Preventing Cancer


Cancer prevention has the potential, in the long run, to save even more lives than treatment. With improved prevention, fewer people would face a diagnosis of cancer and the physical, financial, social, and psychological harms of the disease and its treatment.

NCI’s support of cancer prevention research is particularly critical because the private sector is generally not incentivized to make prevention a priority due to the many economic, logistical, and scientific challenges that must be overcome. For example, most cancers are rare diseases that develop slowly over many years, or even decades. Therefore, clinical trials testing the effectiveness of new cancer prevention methods require very large numbers of patients and years to conduct.

Although new interventions for cancer prevention are greatly needed, full implementation of existing evidence-based approaches would greatly reduce the burden of cancer in the United States. Research suggests that more than half of all cancer deaths that occur in this country each year could be prevented if people quit smoking, drank only moderate amounts of alcohol, maintained a healthy body weight, exercised regularly, and received recommended cancer screenings and vaccinations.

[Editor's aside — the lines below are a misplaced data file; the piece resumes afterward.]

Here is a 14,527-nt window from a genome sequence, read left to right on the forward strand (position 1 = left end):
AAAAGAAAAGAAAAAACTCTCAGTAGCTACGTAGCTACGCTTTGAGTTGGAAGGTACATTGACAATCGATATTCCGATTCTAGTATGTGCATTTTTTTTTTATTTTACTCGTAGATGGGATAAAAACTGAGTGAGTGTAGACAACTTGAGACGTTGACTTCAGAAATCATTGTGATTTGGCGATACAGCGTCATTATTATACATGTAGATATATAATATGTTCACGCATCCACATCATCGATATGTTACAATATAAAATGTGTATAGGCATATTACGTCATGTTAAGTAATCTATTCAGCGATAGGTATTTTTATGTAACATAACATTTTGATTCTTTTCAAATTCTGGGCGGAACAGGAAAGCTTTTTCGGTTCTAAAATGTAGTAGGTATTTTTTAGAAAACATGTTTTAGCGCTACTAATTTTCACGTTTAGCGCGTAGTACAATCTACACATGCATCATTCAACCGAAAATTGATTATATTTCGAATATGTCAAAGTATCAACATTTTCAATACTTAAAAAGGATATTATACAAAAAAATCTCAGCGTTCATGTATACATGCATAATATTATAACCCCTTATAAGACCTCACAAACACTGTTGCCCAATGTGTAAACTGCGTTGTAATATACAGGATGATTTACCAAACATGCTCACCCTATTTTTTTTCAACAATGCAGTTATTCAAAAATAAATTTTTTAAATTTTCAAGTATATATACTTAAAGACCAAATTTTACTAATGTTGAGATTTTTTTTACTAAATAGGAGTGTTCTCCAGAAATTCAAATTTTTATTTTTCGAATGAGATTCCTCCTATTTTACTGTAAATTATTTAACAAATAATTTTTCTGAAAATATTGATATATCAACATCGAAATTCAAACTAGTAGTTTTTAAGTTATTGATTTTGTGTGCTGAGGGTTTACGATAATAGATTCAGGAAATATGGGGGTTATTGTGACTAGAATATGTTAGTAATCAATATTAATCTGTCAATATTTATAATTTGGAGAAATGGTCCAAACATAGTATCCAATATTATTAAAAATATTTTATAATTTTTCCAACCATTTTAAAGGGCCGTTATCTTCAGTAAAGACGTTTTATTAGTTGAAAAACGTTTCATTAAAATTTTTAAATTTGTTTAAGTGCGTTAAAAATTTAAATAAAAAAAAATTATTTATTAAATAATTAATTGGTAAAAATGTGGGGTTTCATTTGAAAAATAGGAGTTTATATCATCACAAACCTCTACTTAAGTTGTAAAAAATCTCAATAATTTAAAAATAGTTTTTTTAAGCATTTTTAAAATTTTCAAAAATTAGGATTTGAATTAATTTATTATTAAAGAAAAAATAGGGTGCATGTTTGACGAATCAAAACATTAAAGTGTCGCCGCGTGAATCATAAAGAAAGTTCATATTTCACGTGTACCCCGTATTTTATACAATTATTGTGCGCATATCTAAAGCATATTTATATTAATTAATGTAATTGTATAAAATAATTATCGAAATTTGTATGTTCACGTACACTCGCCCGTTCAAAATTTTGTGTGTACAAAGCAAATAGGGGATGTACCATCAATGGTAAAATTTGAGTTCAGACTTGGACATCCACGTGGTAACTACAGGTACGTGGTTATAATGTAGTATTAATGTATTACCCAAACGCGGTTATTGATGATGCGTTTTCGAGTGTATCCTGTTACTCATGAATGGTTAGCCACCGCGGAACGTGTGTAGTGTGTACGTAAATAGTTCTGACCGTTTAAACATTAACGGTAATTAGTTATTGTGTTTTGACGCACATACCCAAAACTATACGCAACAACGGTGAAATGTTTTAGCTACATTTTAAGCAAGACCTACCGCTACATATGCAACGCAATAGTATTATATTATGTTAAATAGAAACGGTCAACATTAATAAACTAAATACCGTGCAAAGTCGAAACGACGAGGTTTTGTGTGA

Current NCI-supported cancer prevention efforts focus on:

  • Reducing exposure to cancer-causing agents in the environment, such as tobacco smoke, ultraviolet radiation, asbestos, arsenic, and radon gas.
  • Cancer screening tests, such as the Pap smear for cervical cancer and colonoscopy for colorectal cancer, which can detect precancerous growths that can be removed or destroyed before they progress to cancer.
  • Vaccinations against cancer-causing viruses, such as the hepatitis B virus and high-risk types of human papillomavirus, to prevent persistent infections that lead to the development of cancer. About 10% of all cancers are caused by viruses.

An emerging area of opportunity is the development of vaccines to prevent not only the cancers that are caused by viruses but also cancers that are not caused by viruses.